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Fast-track NCTJ Diploma in Journalism

9th February 2015

7th September 2015


Part-time NCTJ Diplomas in Journalism

12th September 2015

16th September 2015


FREE Journalism Workshop


22nd November 2014

9th January 2015

6th February 2015

6th March 2015

10th April 2015

8th May 2015



Full-time Certificate in Sub-Editing (1 week)

13th June 2015


Introduction to Journalism (NCTJ Certificate in Foundation Journalism)

October 1st 2014

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Posted By: paulajw
Posted On: October 29, 2014


How to write a Journalist CV, ten top tips:


  1. Aim for one page CV – no more.
  2. Create a webpage CV, which includes examples of your online and multimedia journalism skills and put the link on your paper CV.  (tumblr et al)
  3. Editors will google you – sort out your facebook, twitter etc  NOW
  4. Start with NCTJ Diploma in Journalism and work back
  5. Link to your blog, twitter, published work
  6. List your skills: InDesign, social media, law, driving licence
  7. Check spelling and grammar and check again
  8.   Write one sentence or more at the top of your CV which sums up who you are and why you are right for the job.  Put key skills, particularly those which make you stand out as different from other candidates, such as video editing, blogger etc at the very top.
  9.   Cut obvious, generic statements such as ‘good communicator’ or ‘team player’ and replace with specific examples which show you actually have these skills.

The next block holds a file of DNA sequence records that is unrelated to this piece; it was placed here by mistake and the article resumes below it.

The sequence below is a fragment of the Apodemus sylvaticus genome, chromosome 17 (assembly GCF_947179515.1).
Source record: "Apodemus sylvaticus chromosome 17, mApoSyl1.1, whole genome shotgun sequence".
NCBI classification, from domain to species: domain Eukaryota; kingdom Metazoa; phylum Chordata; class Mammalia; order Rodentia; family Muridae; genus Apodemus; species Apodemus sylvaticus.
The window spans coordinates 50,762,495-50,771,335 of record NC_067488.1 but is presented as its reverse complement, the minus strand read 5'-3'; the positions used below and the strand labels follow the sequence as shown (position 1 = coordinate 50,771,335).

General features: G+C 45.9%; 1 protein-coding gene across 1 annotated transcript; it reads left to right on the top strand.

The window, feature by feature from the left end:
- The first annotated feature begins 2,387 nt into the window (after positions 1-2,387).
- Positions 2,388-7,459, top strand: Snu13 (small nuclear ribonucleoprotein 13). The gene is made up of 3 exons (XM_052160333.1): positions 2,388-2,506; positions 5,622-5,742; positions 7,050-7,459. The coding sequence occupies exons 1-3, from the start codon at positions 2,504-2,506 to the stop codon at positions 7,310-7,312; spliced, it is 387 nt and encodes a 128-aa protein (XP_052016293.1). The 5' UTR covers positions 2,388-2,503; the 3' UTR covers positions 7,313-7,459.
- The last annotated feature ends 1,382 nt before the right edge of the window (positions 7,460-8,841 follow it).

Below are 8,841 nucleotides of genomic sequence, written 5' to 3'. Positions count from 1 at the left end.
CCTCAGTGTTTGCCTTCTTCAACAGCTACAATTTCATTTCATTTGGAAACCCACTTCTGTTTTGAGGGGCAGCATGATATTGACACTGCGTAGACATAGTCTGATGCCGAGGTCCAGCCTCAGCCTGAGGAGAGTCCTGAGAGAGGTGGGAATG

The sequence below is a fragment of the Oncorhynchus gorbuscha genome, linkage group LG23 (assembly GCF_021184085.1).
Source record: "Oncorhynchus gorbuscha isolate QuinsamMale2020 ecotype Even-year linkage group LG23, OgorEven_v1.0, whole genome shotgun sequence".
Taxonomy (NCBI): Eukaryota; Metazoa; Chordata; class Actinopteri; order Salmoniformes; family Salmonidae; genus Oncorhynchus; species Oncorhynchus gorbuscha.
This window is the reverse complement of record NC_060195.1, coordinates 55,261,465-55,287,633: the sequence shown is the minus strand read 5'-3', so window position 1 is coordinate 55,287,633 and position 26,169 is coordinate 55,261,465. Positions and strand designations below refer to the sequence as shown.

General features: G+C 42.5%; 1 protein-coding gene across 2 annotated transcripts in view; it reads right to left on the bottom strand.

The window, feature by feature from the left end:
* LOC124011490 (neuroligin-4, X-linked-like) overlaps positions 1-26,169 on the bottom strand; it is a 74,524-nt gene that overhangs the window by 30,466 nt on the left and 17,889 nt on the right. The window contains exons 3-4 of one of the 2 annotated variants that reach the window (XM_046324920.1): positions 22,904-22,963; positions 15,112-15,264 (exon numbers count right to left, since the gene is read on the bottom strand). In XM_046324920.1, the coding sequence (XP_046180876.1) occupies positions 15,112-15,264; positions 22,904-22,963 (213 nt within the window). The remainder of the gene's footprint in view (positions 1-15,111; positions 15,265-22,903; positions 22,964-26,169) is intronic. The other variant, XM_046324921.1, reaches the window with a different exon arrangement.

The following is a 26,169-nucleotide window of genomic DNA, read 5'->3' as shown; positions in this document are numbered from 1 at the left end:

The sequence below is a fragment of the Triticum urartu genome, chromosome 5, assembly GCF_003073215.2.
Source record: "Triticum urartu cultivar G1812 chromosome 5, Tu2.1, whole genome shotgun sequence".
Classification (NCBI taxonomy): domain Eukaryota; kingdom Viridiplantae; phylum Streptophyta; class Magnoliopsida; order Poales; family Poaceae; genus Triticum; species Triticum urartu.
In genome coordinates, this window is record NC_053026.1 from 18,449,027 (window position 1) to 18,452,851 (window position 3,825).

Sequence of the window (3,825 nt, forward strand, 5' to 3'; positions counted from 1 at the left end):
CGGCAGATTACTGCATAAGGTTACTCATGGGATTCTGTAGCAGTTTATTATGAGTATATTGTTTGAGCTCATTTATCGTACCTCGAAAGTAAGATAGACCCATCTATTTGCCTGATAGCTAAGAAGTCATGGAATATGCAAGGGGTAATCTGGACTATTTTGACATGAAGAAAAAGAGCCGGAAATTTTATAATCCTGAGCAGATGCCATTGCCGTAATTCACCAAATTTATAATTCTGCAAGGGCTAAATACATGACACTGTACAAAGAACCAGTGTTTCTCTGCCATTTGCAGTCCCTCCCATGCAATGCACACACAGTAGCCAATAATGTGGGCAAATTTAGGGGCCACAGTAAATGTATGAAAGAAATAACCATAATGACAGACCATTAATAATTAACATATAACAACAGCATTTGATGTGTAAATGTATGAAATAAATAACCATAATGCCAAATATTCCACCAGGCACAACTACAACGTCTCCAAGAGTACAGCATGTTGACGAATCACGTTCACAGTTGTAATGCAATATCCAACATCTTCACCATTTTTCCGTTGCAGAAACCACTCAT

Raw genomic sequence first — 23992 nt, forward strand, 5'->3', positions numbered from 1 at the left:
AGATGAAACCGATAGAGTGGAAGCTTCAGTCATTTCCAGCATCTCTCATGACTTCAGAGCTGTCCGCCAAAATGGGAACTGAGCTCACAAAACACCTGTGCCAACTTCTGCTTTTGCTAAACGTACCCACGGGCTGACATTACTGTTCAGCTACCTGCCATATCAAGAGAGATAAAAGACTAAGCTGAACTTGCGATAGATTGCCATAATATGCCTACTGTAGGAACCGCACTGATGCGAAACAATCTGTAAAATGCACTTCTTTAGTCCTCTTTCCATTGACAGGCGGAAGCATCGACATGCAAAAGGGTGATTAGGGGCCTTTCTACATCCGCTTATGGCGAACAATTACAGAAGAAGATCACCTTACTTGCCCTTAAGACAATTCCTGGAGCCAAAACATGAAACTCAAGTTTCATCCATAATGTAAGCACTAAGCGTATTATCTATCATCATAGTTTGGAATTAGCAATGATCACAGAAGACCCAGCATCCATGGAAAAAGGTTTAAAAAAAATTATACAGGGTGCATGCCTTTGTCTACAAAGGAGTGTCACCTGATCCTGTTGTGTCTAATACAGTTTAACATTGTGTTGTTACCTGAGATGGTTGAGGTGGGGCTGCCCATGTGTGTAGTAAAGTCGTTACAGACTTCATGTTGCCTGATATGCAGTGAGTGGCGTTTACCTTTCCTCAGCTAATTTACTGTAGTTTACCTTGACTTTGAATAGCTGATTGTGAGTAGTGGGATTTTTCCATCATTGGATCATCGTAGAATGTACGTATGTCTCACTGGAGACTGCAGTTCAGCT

10     DO:  
• Put your name clearly at the top.
• Include a correct phone number (you will be surprised by the amount of people that get this wrong, or leave it off completely)
• Insert a hyperlinked email address – this makes it as easy as possible for the employer to get in touch.

• Other things to avoid that could lead the employer to make a judgement are; Age/Date of Birth, Height/Weight and Address (if you live too far from the client, they may be put off).

Some people like to include a list of personal interests in their CV, but in my opinion you should leave these to your facebook profile. The CEO of a leading Media Business does not have the time to read about how you enjoy cycling, skiing and spending time with friends. If it is not relevant to the role, leave it out.


Another unnecessary section that people often add to their CV is a line saying “References available on request”. Of course they are, there is no reason for this sentence. If it wasn’t there, the employer wouldn’t assume that you are unable to get references, so leave it out.

For more tips on journalism jobs see the blog post on Total Jobs , written by our tutor, Sarah Booker-Lewis: